Sunday, December 7, 2008

Traffic Filtering - Without an ACL

There is a requirement for R2 to filter traffic to and from neighboring routers R1 and R3. The catch however is that an ACL cannot be used. An unlikely scenario in the real world, but there again something that may be thrown up in a CCIE lab.

R1 ---------------(fa1/0) R2 (fa1/1)--------------- R3

To acheive this a service-policy can be used.

class FROM_R1
match input-interface fa1/0

class FROM_R3
match input-interface fa1/1

policy-map TO_R1
class FROM_R3

policy-map TO_R3
class FROM_R1

int fa1/0
service-policy output TO_R1

int fa1/1
service-policy output TO_R3

Another scenario that might lead to use of a service policy to filter traffic is when an acl cannot be used in isolation to achieve the required filtering results.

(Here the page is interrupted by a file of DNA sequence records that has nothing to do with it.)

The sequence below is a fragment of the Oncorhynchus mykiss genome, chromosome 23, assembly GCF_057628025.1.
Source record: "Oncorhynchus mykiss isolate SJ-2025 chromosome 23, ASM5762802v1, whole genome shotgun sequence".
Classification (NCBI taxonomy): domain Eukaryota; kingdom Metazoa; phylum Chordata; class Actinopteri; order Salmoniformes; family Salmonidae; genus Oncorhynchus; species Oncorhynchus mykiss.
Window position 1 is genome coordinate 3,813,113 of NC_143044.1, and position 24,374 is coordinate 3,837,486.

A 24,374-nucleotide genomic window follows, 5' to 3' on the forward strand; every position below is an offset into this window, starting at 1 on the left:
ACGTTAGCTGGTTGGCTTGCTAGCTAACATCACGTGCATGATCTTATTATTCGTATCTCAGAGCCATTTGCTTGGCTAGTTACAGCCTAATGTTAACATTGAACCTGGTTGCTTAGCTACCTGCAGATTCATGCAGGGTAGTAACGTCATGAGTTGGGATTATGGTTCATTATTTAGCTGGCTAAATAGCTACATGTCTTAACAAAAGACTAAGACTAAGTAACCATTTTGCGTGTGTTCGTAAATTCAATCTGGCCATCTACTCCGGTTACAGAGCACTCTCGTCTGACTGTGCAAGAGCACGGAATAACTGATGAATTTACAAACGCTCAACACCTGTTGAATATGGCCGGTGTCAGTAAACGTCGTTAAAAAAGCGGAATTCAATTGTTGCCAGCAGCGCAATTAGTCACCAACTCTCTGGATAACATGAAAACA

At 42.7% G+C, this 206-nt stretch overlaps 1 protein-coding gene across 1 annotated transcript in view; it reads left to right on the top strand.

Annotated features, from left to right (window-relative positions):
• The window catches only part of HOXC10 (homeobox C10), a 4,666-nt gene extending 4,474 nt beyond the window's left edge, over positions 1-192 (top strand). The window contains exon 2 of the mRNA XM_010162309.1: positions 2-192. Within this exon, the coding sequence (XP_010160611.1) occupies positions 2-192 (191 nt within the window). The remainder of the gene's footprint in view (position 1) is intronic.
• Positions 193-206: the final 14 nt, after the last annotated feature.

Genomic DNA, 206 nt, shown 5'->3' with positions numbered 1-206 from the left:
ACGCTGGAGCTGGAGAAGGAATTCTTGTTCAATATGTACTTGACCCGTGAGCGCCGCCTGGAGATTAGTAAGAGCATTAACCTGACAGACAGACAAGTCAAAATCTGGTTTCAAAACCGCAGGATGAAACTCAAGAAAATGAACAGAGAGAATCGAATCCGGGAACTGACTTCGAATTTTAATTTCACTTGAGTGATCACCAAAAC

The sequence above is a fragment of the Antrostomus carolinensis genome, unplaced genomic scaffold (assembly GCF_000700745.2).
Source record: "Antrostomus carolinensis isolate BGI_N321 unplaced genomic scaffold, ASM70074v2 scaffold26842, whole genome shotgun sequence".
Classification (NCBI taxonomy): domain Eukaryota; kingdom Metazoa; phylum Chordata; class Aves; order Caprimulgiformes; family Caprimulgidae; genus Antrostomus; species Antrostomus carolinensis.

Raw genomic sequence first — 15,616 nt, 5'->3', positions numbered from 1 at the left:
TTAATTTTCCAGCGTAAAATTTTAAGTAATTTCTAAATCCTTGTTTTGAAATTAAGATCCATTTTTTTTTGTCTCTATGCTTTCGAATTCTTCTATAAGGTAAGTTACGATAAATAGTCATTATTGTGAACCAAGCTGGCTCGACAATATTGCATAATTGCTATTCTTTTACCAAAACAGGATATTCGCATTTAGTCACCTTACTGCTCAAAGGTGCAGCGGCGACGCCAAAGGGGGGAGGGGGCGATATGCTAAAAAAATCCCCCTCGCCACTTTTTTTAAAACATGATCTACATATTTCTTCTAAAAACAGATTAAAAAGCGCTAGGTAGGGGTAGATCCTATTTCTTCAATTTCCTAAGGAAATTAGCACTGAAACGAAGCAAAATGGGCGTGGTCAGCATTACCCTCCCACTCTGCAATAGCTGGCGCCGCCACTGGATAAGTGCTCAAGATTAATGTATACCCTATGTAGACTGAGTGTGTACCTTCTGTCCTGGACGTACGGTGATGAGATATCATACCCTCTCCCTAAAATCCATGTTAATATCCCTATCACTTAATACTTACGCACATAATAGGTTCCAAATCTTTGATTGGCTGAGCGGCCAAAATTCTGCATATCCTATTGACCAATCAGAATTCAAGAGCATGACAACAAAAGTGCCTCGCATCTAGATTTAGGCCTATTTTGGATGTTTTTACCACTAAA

For example the requirement may be drop icmp echo and echo replies with a packet length between 300 and 350.

This functionality cannot be achieved using an ACL alone: there is no way of matching on packet length in an acl.
However packet length can be matched in a class map.


ip access-list ext 101
permit icmp any any echo
permit icmp any any echo-reply

class-map match-all ICMP
match access-group 101
match packet length min 300 max 250

policy-map ICMP
class ICMP

int fa0/0
service-policy input ICMP
service-policy output ICMP

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